Non-Profit Trusted Source of Non-Commercial Health Information
The Original Voice of the American Academy of Anti-Aging, Preventative, and Regenerative Medicine
logo logo
Infection Protection

Oral Infections, Chapter Nine

20 years, 3 months ago

8701  0
Posted on Nov 06, 2003, 2 p.m. By Bill Freeman

Several studies have linked gum disease with an increased risk of heart disease, and now a recent study in mice has given scientists a further insight into how chronic infection


Gum-Disease Bacterium Linked to Artery-Clogging Plaques

Several studies have linked gum disease with an increased risk of heart disease, and now a recent study in mice has given scientists a further insight into how chronic infection might contribute to arterial disease. Dr Li Li and colleagues discovered that mice infected with the gum disease-causing bacterium Porphyromonas gingivalis developed significantly larger artery-clogging plaques than non-infected mice. However, the infected mice only developed larger plaques if they were fed on a high-fat diet, or were genetically susceptible to heart disease. Thus, suggesting that the bacterium does not contribute to atherosclerosis on its own, but instead "conspires" with other risk factors to accelerate the progression of the disease.

SOURCE/REFERENCE: Circulation 2002; 105:861-867

GM Mouthwash May Kiss Goodbye to Tooth Decay

Dental caries could soon be resigned to history as scientists say they have developed a genetically modified (GM) mouthwash that prevents tooth decay. Delegates at the American Association for the Advancement of Science annual meeting in Boston were told that the mouthwash alters the decay causing bacterium Streptococcus mutans into a form that does not produce enamel-attacking lactic acid. According to Professor Jeffrey Hillman, the man behind the mouthwash, one 5-minute treatment with the wash should last a lifetime. The procedure is expected to cost less than $150. Trials of the mouthwash on animals showed that it prevented tooth decay even when the animals were fed a high-sugar diet. Human trials of the GM mouthwash are expected to begin in both the US and the UK by the end of 2002.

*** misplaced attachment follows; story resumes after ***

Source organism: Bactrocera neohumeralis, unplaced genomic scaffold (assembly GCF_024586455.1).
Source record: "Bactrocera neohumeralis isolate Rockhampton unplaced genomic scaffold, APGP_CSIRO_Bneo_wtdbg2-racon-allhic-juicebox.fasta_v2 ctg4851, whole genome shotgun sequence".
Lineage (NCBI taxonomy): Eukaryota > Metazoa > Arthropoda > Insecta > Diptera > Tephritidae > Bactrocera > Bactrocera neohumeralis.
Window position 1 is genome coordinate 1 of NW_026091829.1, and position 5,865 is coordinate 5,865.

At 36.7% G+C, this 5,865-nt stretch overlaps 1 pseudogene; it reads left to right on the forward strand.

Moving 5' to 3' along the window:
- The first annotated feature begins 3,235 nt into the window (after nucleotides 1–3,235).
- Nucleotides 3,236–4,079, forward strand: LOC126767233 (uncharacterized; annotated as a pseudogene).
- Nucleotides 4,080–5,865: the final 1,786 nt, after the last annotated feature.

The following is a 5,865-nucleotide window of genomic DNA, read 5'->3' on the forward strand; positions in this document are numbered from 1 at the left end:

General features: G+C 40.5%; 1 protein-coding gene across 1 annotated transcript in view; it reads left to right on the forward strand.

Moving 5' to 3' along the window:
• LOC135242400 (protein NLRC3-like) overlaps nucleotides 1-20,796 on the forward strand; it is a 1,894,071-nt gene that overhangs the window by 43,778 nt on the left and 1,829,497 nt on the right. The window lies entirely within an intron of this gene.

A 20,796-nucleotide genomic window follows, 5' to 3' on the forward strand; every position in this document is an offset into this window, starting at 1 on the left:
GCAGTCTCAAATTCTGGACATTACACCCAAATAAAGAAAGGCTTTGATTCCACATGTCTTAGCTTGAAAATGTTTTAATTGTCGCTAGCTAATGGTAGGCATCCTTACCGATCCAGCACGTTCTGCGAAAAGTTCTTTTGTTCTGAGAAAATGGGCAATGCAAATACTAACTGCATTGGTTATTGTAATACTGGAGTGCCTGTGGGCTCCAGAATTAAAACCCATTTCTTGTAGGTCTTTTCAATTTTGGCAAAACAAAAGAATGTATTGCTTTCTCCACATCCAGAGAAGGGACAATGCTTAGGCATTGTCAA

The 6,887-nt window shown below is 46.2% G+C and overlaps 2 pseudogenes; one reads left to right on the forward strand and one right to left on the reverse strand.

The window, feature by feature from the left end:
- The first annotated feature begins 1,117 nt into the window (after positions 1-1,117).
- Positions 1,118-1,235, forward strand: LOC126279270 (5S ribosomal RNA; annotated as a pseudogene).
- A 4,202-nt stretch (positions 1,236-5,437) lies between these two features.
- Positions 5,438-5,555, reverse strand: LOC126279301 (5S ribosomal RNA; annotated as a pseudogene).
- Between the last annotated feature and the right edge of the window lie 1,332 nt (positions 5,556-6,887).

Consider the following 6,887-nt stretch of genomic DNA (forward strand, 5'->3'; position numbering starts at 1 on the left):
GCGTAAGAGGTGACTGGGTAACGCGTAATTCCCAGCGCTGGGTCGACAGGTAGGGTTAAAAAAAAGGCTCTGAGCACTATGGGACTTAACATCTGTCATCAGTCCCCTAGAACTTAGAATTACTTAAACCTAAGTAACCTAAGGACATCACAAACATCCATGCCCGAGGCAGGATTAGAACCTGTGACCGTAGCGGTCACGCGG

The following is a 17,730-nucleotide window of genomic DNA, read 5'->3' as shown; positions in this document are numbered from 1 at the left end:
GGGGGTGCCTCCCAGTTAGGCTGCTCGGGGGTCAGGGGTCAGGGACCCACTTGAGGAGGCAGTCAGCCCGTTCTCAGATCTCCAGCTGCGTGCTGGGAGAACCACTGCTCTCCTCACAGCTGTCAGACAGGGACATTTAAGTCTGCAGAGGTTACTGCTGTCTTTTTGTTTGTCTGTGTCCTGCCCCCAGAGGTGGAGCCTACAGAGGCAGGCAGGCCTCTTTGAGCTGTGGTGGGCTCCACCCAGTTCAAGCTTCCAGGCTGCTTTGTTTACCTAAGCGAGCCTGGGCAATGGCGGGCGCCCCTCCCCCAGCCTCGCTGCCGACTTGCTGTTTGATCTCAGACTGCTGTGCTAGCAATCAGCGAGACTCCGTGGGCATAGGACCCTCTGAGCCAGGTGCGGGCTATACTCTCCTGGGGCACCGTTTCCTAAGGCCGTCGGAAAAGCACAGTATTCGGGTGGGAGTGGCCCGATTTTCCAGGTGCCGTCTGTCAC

SOURCE/REFERENCE: Reported by on the 17th February 2002

Infected Gums Can Release Toxins into the Bloodstream

Researchers have found that infected gums can release bacterial poisons called endotoxins into the bloodstream. According to lead study author Dr. Eric H. Rompen, of the University of Liege in Belgium, "The mouth can be a major source of chronic or permanent release of toxic bacterial components in the bloodstream during normal oral functions." Rompen and his colleagues found that people with severe gum disease were nearly four-times more likely than people with healthy gums to have significant levels of endotoxins in their bloodstream after chewing gum. He believes that his findings may help to explain the apparent link between gum disease and cardiovascular disease.

SOURCE/REFERENCE: Journal of Periodontology 2002; 73:73-78

Substance Produced by Bees Found to Be Potent Anti-Cavity Agent

Propolis - a sticky substance manufactured by honeybees to protect their hives, could act as a potent anti-cavity agent, say dentists from the University of Rochester Medical Center. Tests on rats revealed that the substance cut cavity rates in rats by as much as 60%, and virtually halted the production of an enzyme that plays a vital role in the formation of dental plaque. As rats develop cavities in the same way as humans, the team are confident that propolis could help to prevent dental caries in people. Research showed that propolis inhibits the production of glucosyltransferase (GTF) enzymes, which create a so-called biofilm than encourages bacteria to stick to the surface of teeth, by as much as 95% in a test-tube and 60-70% on tooth-like materials. Following on from the success of the animal tests, the team are now hoping to carry out human studies.

SOURCE/REFERENCE: Reported by the University of Rochester Medical Centre on the 29th August 2001


WorldHealth Videos